If you’re headed towards 280 or Pac Bell Park, a short jog over to 5th Street will take you back 200 years, courtesy of BayBoards. Visual artists Elise Brewster and Susan Schwartzenberg joined landscape ecologist and historian Robin Grossinger to create this self-guided tour of billboards and bus shelter posters, which presents two centuries of changing landscape in seven blocks.
There are BayBoards in the East Bay, too. On Highway 580 East near the Bayview exit, a full-size billboard presents a rediscovered 1861 photograph by Carleton Watkins, that matches the driver’s view almost precisely. This “re-view” shows the familiar features of Albany Hill and the Bay, but with dramatic marshlands and wildflower-covered meadows. A second board follows up on this visual story, highlighting the easily-overlooked remnant ecosystems still present in the view. In West Oakland, at 12th and Peralta, a street-level billboard explores the history of the oak forest that reached from the BayBoards site across town to Lake Merritt, giving Oakland its name.
Today is your last chance to visit the San Francisco International Art Exposition at Fort Mason. Kenneth Baker summed up a few good reasons to make the trip in his San Francisco Chronicle report, but he missed one of the odder offerings: Addison Associates’ display of two related suites of drawings by Frida Kahlo and Diego Rivera, visualizing emotions in best abstract, Theosophy-inspired, quasi-Kandinsky style. No, they’re not fantastic drawings, but they open a revealing window into the Kahlo/Rivera relationship, which one would have thought had been scrutinized until there was nothing new under the sheets.
Hiroshi Sugimoto’s architecture photos are all worth seeing, but the centerpiece on view at Fraenkel Gallery is breathtaking: a large, blurry portrait of the WTC towers, taken in 1997. Back then, he had the chance to arrange the shot just so and wait for his long exposure to capture the soul of the building. You can’t help but think he saw what the rest of us were missing while the towers still stood.
Get out of your head for a minute and drop into Harrell Fletcher’s world at New Langton Arts. Happiness Follows Us Like A Shadow gives us a refreshing sampling of work by an artist who is consumed by how other people live. A free newspaper of only good news, called And The Sun Shines For You Today, is alone worth the visit. No information on subscription rates.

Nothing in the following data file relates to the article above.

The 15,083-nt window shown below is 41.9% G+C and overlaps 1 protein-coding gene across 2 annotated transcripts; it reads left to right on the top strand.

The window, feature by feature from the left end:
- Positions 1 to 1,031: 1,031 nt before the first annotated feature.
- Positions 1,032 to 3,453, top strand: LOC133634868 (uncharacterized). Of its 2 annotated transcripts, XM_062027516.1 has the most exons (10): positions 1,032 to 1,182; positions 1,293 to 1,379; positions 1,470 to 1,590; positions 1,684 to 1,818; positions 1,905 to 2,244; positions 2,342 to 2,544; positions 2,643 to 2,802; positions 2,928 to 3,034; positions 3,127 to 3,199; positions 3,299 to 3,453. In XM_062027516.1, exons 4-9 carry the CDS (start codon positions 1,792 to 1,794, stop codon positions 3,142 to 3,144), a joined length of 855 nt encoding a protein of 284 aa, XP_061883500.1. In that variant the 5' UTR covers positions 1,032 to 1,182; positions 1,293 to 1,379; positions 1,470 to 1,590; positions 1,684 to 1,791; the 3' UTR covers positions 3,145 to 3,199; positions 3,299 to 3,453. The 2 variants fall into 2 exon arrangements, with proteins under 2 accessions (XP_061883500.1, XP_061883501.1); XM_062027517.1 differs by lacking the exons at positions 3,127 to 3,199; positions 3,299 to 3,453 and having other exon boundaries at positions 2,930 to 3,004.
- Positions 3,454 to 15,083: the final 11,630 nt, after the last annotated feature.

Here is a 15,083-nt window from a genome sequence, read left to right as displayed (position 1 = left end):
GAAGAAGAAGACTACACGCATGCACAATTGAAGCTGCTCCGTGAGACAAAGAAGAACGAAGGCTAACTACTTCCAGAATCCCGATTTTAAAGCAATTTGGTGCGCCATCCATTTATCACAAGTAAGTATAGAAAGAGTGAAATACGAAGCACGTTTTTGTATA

For more on Fletcher’s unmatched curiosity, dig into his web project, Learning To Love You More, or visit another show of his currently at Jack Hanley.
Jeremy Blake’s “Winchester” trilogy at Madrid’s Reina Sofia makes the San Jose house of mystery seem as distant as any Hollywood concoction. But the Rorschach-like abstractions that accompany the more recognizable images don’t take advantage of that distance, they just wrap it in a seductive veneer that makes for eye candy par excellence but leaves a void that no amount of curatorial text can fill. Just a block away at the Godoy pet store a more meaningful juxtaposition is played out between an enormous collection of oversized spiders, beetles, and scorpions (all pinned and labeled), and, less than a meter away, a small group of puppies of kittens and puppies awaiting purchase. This economic display of pending doom says far more about the uncertainties that the quest for greenbacks can lead us into than abstracted pictures of a violent history ever will.
Back in Berlin, Rem Koolhas’ “CONTENT’s” at the Neue National Galerie is an overview of his projects since 1995. Timed to coincide with the opening of his new Dutch Embassy, the show is chaotic, entertaining, and aggressively packed with information. Ideas, sketches, diagrams, and in-progress models are favored over more finished forms of documentation. While the apparent squatting of this assemblage in the ultra-sleek Mies van der Rohe-designed museum has offended not a few visitors, its placement effectively shows the aftereffects of the modernist heritage in urban design and metropolitan social order. One small monitor plays a documentary of Koolhas at work in his offices, on building sites and in lecture halls. Given his relentless energy and exacting direction of everyone around him it seems amazing that he can put up with the slow process of architectural design and construction at all. Luckily for us it allows him enough time to generate a body of commentary as rich as the one shown here.
and ecstasy are explored in the photography of Anna Maltz at Lizabeth Oliveria, at 49 Geary, Suite 411. The work documents her knitted suits that transform the wearer into Superman, Mermaids and naked people. In a word, the show’s a hoot.
If you want to see a dense, warm exhibition in one small place, try the new group show REBUS, at Gallery Paule Anglim. Enough work is highlighted from 11 artists that one really gets a bit of context for each body of work. Including pieces by artists Leo Bersamina, Carter, Ala Ebtekar, John de Fazio, Leah Modigliani, Eamon Ore-Giron, RIGO ‘04, Michelle Rollman and J.otto Siebold, there’s a fair spectrum of interesting figuration. The new installation by Barry McGee in collaboration with Josh Lazcano takes the work in satisfying directions.
Roberta Smith provides a nice rundown of art in the subway for newbies like me.